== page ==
Screenwriter Erin Cressida Wilson Explains the Upside to Your Digital Get-downs
We’ve all heard what techno-alarmists say about sexting: that it’s shameful, deviant, exploitative, and just stupid. But in many ways, it’s a new genre of personalized erotica. Now, everyone is her own author and illustrator with the ability to create provocative, graphic stories for herself and her object of desire.
Think of sexting as the latest chapter in a long history of lovers living out their relationships through written correspondence. In the ’40s, feminist Simone de Beauvoir wrote how she could actually feel her romantic scribblings physically: “Writing to you is like kissing you,” she wrote to her long-distance love, Nelson Algren. She went on: “I’ll be there. … In the sad streets of Chicago … in the lonely room, I’ll be with you.” By putting pen to paper, she inserted herself into Algren’s routines in much the same way that, today, sexting’s intimacy worms its way into our most mundane situations.
Imagine Christmas spent at your parents’ house — sitting around the tree, opening presents — underscored with naughty texts from your boyfriend. Or an image of his naked torso appearing in the middle of dinner. Everyday life is made more thrilling by such never-ending foreplay where you’re secretly bathed in the physical advances of his texts. We write our own love stories all day long, no matter where we are — passcode lock recommended.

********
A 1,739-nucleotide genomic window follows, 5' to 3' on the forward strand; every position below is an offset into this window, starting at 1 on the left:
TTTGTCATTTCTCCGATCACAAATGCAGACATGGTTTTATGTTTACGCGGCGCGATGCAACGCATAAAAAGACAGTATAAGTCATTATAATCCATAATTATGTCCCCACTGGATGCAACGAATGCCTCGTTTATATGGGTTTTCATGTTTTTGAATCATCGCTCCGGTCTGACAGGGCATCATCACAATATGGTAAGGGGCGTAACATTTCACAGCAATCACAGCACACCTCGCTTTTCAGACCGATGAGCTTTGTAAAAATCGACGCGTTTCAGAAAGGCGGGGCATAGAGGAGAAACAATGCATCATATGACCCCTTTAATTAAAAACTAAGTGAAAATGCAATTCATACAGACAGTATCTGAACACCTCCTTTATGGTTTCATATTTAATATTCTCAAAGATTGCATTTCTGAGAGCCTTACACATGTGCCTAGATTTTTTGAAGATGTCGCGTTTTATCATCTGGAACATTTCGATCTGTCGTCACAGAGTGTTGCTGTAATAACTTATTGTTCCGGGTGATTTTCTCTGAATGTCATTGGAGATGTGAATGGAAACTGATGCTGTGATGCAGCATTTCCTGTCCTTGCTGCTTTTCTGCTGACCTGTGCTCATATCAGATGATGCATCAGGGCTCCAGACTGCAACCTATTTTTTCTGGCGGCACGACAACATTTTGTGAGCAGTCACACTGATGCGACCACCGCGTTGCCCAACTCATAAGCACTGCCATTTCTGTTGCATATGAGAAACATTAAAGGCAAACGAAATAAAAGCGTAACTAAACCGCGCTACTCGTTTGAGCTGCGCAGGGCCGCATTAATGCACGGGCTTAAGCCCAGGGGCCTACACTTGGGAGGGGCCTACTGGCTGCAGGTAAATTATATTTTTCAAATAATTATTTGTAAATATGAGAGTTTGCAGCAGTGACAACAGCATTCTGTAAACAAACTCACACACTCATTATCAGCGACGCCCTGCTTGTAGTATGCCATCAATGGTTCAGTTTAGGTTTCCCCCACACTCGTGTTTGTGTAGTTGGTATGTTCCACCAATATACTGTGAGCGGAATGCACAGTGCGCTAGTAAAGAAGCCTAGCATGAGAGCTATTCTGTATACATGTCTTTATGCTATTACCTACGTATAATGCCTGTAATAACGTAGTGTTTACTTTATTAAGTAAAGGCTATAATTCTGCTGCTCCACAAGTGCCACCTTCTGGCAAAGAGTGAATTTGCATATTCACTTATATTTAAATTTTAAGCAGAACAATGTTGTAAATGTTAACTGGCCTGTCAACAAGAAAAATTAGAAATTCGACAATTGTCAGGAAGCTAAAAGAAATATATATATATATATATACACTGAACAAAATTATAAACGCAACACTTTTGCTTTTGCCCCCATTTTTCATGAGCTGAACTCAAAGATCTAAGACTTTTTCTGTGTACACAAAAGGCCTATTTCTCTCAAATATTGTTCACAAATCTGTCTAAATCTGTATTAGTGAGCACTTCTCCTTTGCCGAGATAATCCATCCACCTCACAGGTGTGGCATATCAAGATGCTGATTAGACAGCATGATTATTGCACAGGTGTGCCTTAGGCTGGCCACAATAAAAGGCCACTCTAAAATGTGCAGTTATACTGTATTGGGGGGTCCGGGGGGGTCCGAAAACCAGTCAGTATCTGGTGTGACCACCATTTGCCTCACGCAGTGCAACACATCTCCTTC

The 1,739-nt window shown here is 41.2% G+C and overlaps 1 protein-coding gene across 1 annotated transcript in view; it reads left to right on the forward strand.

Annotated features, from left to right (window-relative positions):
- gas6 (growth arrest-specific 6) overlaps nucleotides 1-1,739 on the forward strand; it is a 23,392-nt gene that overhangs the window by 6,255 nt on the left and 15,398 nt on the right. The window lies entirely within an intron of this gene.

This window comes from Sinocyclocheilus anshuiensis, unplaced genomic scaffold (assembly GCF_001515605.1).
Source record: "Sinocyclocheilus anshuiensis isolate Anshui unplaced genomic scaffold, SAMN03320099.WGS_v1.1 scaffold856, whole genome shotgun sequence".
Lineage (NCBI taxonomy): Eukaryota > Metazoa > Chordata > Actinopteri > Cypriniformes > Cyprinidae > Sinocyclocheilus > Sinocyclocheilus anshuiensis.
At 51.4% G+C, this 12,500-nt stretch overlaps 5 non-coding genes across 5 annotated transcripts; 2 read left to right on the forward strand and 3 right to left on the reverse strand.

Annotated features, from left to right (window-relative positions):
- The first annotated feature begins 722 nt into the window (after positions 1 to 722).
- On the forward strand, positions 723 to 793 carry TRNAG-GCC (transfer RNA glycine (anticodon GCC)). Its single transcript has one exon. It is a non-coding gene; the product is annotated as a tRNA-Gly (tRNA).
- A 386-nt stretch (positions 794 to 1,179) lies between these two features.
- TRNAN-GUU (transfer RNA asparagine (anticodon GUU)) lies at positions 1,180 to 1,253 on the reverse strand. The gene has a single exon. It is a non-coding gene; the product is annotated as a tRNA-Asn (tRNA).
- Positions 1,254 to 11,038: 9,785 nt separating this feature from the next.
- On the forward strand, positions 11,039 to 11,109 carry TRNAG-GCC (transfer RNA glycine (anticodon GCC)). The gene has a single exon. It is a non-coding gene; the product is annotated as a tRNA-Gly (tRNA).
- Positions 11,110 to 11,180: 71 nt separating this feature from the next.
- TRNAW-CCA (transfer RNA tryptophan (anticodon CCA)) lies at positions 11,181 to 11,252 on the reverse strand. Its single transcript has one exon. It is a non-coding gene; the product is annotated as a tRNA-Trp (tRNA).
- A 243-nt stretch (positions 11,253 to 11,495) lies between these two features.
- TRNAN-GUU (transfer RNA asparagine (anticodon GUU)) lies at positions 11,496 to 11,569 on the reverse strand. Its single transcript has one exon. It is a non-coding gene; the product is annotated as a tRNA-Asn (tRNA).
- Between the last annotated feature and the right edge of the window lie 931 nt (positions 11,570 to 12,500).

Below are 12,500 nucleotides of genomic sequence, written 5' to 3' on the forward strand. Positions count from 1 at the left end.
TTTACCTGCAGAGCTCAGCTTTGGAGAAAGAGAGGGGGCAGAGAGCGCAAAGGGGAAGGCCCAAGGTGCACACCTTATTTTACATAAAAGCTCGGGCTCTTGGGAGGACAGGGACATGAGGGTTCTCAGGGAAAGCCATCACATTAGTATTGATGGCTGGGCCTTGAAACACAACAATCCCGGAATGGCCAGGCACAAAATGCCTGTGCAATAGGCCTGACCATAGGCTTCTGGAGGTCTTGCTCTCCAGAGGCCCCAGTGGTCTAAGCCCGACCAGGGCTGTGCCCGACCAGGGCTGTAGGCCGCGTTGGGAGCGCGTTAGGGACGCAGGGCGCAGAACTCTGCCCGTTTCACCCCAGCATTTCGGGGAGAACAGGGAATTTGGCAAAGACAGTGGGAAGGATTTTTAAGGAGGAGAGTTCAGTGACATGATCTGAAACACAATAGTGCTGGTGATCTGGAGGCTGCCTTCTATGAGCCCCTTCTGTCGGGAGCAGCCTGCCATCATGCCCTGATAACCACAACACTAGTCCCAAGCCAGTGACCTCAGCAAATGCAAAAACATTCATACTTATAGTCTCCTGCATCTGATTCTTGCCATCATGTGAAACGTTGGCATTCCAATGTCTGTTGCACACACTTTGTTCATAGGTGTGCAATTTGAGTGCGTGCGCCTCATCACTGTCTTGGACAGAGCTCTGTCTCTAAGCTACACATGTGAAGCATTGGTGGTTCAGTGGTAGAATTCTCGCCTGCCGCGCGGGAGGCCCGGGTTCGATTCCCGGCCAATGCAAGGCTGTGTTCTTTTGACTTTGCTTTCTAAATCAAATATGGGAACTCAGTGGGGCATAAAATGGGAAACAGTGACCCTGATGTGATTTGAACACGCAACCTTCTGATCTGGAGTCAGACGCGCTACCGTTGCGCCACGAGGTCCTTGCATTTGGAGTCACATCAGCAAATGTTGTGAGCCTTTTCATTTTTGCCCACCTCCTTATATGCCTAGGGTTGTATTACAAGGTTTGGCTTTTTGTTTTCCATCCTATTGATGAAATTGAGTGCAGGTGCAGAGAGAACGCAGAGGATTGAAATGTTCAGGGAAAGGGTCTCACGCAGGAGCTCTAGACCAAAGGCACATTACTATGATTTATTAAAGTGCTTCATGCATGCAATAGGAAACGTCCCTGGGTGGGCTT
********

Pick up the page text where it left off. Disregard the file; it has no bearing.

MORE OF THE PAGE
To sext is also to meet your partner in a portable erotic classroom — a place where you communicate your needs and desires — so by the time you’re in bed together, you know each others’ deepest fantasies without having to say a word. Our iMessages give us permission to dream big and dare to dream with another person.
Of course, trust is essential. You probably don’t want to engage in this kind of erotica with a guy who shortly after exchanging numbers requests a picture of your tits or any idiot who sends you a Snapchat of his penis after only a few brief exchanges. Bad sexters are like bad lovers — a huge disappointment. But they shouldn’t turn you off to the act entirely.
Good sexters know that the advantage to putting our thoughts into words is that we can stop, think, edit, or erase entirely. We have time. And it’s often time that is the biggest turn-on. While de Beauvoir was always at the mercy of the mail, now our anticipation peaks within a few minutes. How arousing it is to watch that gray bubble, its row of three periods pulsing, telling you that your guy has re-thought his text, erased it, is perhaps biting his lip, designing the perfect phrase, or filtering the hottest pic before he finally hits Send.
Entering into a written sexual fantasy with someone you trust isn’t some newfangled concept to fear. Take James Joyce, the Irish novelist. “My sweet little whorish Nora,” he wrote to his lover in 1909, “I did as you told me … and pulled myself off twice when I read your letter.” How intimate a thing to tell someone to masturbate to your writings! And how intimate still to tell someone you actually did it. Twice. Nora was a woman ahead of her time. Just think what she could have done with emoji.